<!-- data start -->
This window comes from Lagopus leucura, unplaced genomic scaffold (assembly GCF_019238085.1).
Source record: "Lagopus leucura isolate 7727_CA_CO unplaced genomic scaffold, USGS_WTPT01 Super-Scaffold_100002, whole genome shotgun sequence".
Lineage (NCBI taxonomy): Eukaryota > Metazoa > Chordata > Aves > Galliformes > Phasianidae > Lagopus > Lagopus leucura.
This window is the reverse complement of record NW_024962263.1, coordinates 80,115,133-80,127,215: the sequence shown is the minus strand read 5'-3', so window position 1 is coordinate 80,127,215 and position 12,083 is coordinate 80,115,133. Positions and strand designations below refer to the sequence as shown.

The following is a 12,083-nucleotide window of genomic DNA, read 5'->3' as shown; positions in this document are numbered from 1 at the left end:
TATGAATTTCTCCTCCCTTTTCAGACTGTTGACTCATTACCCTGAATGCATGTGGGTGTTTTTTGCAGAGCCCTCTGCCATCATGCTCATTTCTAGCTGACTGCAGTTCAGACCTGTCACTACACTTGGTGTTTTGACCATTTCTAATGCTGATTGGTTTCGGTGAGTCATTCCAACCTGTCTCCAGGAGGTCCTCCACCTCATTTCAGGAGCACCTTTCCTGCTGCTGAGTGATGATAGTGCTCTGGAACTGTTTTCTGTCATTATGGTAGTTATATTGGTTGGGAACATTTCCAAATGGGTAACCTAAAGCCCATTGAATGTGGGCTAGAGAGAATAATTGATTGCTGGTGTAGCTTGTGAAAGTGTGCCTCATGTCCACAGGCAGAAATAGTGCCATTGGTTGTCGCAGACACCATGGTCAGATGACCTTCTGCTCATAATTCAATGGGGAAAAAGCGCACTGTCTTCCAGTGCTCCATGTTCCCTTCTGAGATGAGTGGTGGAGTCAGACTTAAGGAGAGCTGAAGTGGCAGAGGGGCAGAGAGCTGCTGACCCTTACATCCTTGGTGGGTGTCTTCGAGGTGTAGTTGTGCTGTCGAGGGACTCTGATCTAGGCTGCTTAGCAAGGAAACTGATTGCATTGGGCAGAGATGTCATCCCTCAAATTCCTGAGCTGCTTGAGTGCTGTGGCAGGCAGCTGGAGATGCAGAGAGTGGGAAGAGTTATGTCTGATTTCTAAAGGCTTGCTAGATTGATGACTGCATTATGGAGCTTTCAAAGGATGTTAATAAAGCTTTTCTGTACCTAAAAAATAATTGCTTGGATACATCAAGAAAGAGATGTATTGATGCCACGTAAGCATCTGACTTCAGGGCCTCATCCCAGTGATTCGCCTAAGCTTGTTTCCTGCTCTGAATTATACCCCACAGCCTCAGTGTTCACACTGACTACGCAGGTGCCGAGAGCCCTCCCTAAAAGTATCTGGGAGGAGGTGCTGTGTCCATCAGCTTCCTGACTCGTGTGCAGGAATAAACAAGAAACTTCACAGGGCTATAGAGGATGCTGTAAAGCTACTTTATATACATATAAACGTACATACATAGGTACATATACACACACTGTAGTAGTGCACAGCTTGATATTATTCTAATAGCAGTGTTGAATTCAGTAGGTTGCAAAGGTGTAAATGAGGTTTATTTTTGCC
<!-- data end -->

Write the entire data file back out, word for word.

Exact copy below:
This window comes from Lagopus leucura, unplaced genomic scaffold (assembly GCF_019238085.1).
Source record: "Lagopus leucura isolate 7727_CA_CO unplaced genomic scaffold, USGS_WTPT01 Super-Scaffold_100002, whole genome shotgun sequence".
Lineage (NCBI taxonomy): Eukaryota > Metazoa > Chordata > Aves > Galliformes > Phasianidae > Lagopus > Lagopus leucura.
This window is the reverse complement of record NW_024962263.1, coordinates 80,115,133-80,127,215: the sequence shown is the minus strand read 5'-3', so window position 1 is coordinate 80,127,215 and position 12,083 is coordinate 80,115,133. Positions and strand designations below refer to the sequence as shown.

The following is a 12,083-nucleotide window of genomic DNA, read 5'->3' as shown; positions in this document are numbered from 1 at the left end:
TATGAATTTCTCCTCCCTTTTCAGACTGTTGACTCATTACCCTGAATGCATGTGGGTGTTTTTTGCAGAGCCCTCTGCCATCATGCTCATTTCTAGCTGACTGCAGTTCAGACCTGTCACTACACTTGGTGTTTTGACCATTTCTAATGCTGATTGGTTTCGGTGAGTCATTCCAACCTGTCTCCAGGAGGTCCTCCACCTCATTTCAGGAGCACCTTTCCTGCTGCTGAGTGATGATAGTGCTCTGGAACTGTTTTCTGTCATTATGGTAGTTATATTGGTTGGGAACATTTCCAAATGGGTAACCTAAAGCCCATTGAATGTGGGCTAGAGAGAATAATTGATTGCTGGTGTAGCTTGTGAAAGTGTGCCTCATGTCCACAGGCAGAAATAGTGCCATTGGTTGTCGCAGACACCATGGTCAGATGACCTTCTGCTCATAATTCAATGGGGAAAAAGCGCACTGTCTTCCAGTGCTCCATGTTCCCTTCTGAGATGAGTGGTGGAGTCAGACTTAAGGAGAGCTGAAGTGGCAGAGGGGCAGAGAGCTGCTGACCCTTACATCCTTGGTGGGTGTCTTCGAGGTGTAGTTGTGCTGTCGAGGGACTCTGATCTAGGCTGCTTAGCAAGGAAACTGATTGCATTGGGCAGAGATGTCATCCCTCAAATTCCTGAGCTGCTTGAGTGCTGTGGCAGGCAGCTGGAGATGCAGAGAGTGGGAAGAGTTATGTCTGATTTCTAAAGGCTTGCTAGATTGATGACTGCATTATGGAGCTTTCAAAGGATGTTAATAAAGCTTTTCTGTACCTAAAAAATAATTGCTTGGATACATCAAGAAAGAGATGTATTGATGCCACGTAAGCATCTGACTTCAGGGCCTCATCCCAGTGATTCGCCTAAGCTTGTTTCCTGCTCTGAATTATACCCCACAGCCTCAGTGTTCACACTGACTACGCAGGTGCCGAGAGCCCTCCCTAAAAGTATCTGGGAGGAGGTGCTGTGTCCATCAGCTTCCTGACTCGTGTGCAGGAATAAACAAGAAACTTCACAGGGCTATAGAGGATGCTGTAAAGCTACTTTATATACATATAAACGTACATACATAGGTACATATACACACACTGTAGTAGTGCACAGCTTGATATTATTCTAATAGCAGTGTTGAATTCAGTAGGTTGCAAAGGTGTAAATGAGGTTTATTTTTGCC